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About Zaimoku

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  • Birthday 3/20/1928
  1. TV said the 3-4 deal with Broxton was not real. You agreed. This whole discussion was generated by Sonny76 bringing up that possibility a few pages back. Note 385.
  2. This part of the thread was inspired by Sonny76, the insider most careful with his statements and the one who called Perlozzo's dismissal to the day weeks in advance. It might not happen, but it was suggested by a credible source and is a 3-4 trade with our third person still unidentified. Not to be cavalierly dismissed.
  3. So that means we'd be getting the players they place greater value on! BA has LaRoche as the #2 LAD prospect, and the other two are well within the top ten. Hu is at #3. Bedard is worth three players, and Tejada two, but the quality of the third player for Bedard and the second player for Tejada is probably the problem. I'm sure we've tried to maximize the quality, but it's probably not doable. This way, the quality level is maximized by taking one less player and adding another one, whoever that is. (I'm still guessing non-roster minor leaguer as more realistic than old veteran dump; I hope not someone likely to be a ML regular.) And if we wind up getting back Pie for Roberts (a big if), that's some extremely good defense with Kemp in left, which in [email protected] really requires a semi-center fielder anyway.
  4. The Dodgers won't give it to you. However these trades shake out, I have to think we will wind up getting the maximum it is possible to get, all the potential partners and permutations considered.
  5. I hear you, but those are three or four potential all-stars that will be the core of the team for some time, for a pitcher LA might not resign in two years and a guy just starting on the downward slope who might go elsewhere after two years too. According to BA (yes, I know), Kershaw is their #1 prospect and Hu #3. They project Kershaw as the team's ace in 2011, and Kemp and Hu as starting at CF and SS respectively. (Don't forget that DEFENSE UP THE MIDDLE!) They say Kershaw has the best fastball in the system.
  6. If the (?) is a moderate prospect, non-roster minor league player like (off the top of my head) Davis or Tripp (or less) I think so. That would also seem to suggest we might get something fairly satisfactory back for Brian Roberts, too, but...
  7. A shame to bury this, but here are two notes in a long thread on Birds in the Belfry about Homer Bailey of the Reds. #1 #2 Somehow, I don't think Homer would be coming back in a deal with the Reds. I sure hope not.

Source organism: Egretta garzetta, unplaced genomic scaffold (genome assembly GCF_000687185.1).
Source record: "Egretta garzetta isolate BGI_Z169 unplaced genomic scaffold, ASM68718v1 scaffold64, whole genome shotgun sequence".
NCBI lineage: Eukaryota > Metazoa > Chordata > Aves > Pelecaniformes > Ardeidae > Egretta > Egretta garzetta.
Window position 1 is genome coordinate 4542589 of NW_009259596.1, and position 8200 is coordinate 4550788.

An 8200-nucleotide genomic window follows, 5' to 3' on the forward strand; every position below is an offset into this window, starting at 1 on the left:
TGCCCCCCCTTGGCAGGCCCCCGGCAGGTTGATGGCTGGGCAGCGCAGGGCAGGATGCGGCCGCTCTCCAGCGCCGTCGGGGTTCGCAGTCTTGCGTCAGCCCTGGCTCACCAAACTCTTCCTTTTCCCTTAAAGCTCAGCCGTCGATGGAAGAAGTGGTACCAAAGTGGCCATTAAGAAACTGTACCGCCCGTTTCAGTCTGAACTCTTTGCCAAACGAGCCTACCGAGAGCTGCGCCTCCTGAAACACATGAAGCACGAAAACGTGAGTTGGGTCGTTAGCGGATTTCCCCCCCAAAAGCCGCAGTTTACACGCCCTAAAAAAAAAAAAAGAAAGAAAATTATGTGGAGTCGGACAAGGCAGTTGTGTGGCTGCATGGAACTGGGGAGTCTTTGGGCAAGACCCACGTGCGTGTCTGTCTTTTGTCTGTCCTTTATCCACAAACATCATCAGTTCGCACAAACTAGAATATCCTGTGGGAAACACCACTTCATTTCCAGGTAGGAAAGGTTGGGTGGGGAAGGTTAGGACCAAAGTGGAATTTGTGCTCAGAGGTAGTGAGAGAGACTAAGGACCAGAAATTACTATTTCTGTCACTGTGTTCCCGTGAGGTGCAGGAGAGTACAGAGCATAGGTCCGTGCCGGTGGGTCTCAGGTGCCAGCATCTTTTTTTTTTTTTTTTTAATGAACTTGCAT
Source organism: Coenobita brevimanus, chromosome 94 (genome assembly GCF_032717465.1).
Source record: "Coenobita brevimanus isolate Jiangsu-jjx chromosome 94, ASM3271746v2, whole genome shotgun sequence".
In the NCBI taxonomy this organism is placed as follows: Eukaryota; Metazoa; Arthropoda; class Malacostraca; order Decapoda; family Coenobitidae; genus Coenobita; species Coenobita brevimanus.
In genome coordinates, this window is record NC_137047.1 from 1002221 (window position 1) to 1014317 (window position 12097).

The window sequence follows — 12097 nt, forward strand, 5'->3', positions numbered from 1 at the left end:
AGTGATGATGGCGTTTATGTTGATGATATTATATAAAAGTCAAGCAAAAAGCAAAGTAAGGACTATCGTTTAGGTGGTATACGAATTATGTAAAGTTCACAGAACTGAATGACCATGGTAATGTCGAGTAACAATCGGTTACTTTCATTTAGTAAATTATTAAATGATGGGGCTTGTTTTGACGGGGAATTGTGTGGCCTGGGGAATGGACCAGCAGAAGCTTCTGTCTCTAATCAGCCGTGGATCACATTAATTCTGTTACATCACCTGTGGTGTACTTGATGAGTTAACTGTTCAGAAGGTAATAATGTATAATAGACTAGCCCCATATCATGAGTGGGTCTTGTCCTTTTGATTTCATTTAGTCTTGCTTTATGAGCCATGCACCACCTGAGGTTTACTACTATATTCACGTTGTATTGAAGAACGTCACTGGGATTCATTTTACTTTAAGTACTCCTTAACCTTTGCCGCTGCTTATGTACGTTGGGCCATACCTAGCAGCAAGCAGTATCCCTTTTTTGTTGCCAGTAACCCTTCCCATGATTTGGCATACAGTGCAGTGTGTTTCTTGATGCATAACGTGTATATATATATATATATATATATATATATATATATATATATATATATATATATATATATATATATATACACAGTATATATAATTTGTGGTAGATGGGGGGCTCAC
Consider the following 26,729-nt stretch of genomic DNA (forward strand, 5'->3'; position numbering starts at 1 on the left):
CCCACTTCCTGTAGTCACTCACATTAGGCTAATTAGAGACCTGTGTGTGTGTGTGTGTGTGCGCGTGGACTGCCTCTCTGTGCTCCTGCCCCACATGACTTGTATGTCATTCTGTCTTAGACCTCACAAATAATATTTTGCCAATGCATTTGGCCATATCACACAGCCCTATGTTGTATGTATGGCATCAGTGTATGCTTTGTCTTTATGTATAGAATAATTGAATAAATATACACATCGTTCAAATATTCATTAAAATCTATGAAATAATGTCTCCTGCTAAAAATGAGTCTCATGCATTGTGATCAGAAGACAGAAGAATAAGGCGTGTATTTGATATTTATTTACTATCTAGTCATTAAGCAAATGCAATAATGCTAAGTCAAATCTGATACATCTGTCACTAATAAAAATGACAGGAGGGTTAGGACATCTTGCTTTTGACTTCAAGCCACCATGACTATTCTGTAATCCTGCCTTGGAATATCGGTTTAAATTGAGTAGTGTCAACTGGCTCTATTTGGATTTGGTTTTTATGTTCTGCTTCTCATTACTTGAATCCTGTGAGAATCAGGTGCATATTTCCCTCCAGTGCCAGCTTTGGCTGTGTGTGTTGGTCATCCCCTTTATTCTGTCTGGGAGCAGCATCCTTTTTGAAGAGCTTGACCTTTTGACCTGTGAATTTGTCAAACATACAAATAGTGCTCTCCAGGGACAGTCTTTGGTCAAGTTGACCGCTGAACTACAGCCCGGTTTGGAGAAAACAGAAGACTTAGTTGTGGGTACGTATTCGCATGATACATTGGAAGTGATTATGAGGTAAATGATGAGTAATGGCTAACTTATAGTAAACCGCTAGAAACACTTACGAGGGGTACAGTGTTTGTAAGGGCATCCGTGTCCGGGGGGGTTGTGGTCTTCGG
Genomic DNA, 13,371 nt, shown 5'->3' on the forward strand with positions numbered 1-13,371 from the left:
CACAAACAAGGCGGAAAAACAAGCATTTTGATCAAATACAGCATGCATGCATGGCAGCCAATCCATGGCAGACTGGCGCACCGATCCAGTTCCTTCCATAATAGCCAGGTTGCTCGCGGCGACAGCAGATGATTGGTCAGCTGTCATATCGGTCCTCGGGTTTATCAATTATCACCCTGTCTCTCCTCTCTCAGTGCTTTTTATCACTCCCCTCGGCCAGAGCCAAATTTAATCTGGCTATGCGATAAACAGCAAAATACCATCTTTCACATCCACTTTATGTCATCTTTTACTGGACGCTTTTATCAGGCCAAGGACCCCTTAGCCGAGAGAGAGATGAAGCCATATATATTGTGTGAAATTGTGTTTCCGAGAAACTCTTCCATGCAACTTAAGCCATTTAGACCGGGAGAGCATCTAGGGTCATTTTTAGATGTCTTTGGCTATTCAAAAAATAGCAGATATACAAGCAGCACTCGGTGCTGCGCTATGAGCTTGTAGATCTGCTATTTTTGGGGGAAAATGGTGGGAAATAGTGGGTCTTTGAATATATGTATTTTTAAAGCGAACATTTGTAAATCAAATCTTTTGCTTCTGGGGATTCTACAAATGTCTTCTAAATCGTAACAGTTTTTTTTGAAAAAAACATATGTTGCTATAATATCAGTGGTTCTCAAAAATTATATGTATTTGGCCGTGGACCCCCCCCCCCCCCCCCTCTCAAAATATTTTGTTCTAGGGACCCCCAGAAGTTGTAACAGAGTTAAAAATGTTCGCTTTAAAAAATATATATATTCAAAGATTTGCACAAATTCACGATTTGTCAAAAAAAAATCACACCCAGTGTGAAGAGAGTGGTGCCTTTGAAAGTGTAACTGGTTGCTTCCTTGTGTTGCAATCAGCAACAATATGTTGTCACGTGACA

8. Wasn't Calvin Maduro there last year? Wonder what happens to him?
  9. He was still in AA last year. I would think that the Orioles would rather get guys they can comfortably play in the major leagues every day without worrying that they're rushing somebody.
  10. By flopping I was talking about making an impression at Norfolk over the first three months. I am not talking about a handfull of ABs in Baltimore, when the team had probably drawn conclusions about him already. He wasn't given a chance in Yankee Stadium in September because he had his chance earlier in AAA.
  11. Zaimoku

    Orange Throat?

    I can't find the link now, but there's a guy who sells sports merchandise in the Tidewater area of Virginia in shops, and has promos when athletes from all sports and all teams come in for signings. He then puts up photos on his website and comments on them. Boog and Brooks went together, and he said he enjoyed how they were ready to start signing earlier than the contracted time, and the ribbing they gave each other. (I found this site by Googling Boog, BTW) Dempsey went too. In 2005 (I think), and the merchant's comment was that he was surprised how "frank" Dempsey was talking about the team's problems. His photo was up too. Also, for those who think this is Flanagan: He was pitching coach under Ray Miller in the late 90s, so he had been around for awhile before 2002. He also was an unofficial advisor to PA after that. If Dempsey is blabbing about the Orioles at a tee-shirt signing event at a sporting goods store in Norfolk, there's no telling what he's saying to other people.
  12. Except that Knott hit like a reserve middle infielder at AAA the first half of the season. Some would argue that they should overlook a temporary slump, but I don't think it's the key. Here's why: He spent his entire career in the SD organization. The Orioles went out and got him. He was going (a) to a new organization and (b) the AL, where he could DH and hide his liabilities. Stats over a whole season or a whole career are important, but it is also important to show people that you can perform in specific situations or when you get your chance. If the bases are loaded in the top of the ninth in a tie game in Yankee Stadium in late September, it's time to perform NOW. Nobody cares that you hit a 3-run home run in a 10-0 game in KC in April off a mop-up reliever. Likewise, on the verge of turning 28, he got probably his last big chance to show he belonged. But instead of seizing his opportunity and forcing the team's hand, he flopped. All of us, but professional athletes in particular, have to step up and perform when their chance comes. He didn't. He'd only played in the SD organization before Baltimore, and Baltimore went out and got him, so the flawed assumption isn't applicable here. One thing people forget about Cust is that not only was he a bad fielder, but Mike Hargrove--a man whose whole career was built on being selective (he played first and hit leadoff)--thought Cust was being TOO selective. If Mr. OBP thinks you take too many pitches, he's probably right.
  13. Wonder how much it would cost to change his mind. Everyone has a price. Whether the Orioles would be willing to pay it is another question, however.
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